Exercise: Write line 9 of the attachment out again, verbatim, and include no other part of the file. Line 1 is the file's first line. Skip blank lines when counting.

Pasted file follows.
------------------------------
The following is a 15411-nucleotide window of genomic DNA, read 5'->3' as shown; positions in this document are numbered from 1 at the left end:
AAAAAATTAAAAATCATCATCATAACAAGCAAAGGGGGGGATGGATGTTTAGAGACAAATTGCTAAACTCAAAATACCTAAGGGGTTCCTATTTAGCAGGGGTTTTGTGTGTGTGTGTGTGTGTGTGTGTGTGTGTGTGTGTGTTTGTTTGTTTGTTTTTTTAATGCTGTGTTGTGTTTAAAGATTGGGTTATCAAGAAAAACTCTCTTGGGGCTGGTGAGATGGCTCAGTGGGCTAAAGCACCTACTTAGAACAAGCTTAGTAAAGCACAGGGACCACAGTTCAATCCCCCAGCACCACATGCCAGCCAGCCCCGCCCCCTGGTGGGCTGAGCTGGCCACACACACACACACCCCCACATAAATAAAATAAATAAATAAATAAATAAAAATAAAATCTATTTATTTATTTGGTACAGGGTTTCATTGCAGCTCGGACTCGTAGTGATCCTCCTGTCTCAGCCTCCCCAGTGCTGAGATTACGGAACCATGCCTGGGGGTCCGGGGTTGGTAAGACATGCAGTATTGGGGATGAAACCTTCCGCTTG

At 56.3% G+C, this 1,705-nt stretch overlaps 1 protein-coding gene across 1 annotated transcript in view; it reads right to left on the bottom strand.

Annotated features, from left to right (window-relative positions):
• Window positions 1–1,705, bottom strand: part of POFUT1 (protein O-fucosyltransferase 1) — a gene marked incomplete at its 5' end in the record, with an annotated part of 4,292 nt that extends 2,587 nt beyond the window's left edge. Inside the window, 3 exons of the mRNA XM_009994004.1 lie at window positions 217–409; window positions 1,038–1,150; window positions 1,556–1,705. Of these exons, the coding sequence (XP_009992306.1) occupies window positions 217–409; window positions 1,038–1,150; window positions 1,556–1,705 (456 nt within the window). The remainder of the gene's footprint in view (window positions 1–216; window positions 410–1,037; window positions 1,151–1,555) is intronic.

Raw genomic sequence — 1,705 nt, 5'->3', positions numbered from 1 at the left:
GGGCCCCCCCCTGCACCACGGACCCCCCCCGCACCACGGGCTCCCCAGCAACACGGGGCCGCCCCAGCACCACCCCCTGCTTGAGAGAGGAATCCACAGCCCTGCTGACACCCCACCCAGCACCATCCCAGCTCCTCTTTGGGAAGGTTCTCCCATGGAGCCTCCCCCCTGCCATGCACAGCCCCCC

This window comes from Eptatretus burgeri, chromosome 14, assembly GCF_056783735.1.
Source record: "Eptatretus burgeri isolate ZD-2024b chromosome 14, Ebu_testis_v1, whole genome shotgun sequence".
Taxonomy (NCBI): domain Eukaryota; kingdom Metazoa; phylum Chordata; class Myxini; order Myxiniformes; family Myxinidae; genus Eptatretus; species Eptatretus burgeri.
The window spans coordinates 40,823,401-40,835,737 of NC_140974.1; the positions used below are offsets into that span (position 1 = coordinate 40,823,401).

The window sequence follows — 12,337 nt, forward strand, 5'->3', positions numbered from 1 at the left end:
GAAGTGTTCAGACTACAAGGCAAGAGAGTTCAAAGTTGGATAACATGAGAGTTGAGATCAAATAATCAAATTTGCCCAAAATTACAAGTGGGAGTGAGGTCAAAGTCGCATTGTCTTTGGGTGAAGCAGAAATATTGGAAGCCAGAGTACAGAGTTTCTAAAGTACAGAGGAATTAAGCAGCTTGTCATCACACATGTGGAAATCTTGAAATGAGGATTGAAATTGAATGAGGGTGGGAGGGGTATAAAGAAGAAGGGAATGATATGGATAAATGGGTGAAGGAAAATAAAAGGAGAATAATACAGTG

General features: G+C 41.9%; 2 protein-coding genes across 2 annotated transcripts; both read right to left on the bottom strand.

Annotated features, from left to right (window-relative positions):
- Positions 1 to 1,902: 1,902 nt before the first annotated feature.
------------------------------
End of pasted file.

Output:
Source record: "Eptatretus burgeri isolate ZD-2024b chromosome 14, Ebu_testis_v1, whole genome shotgun sequence".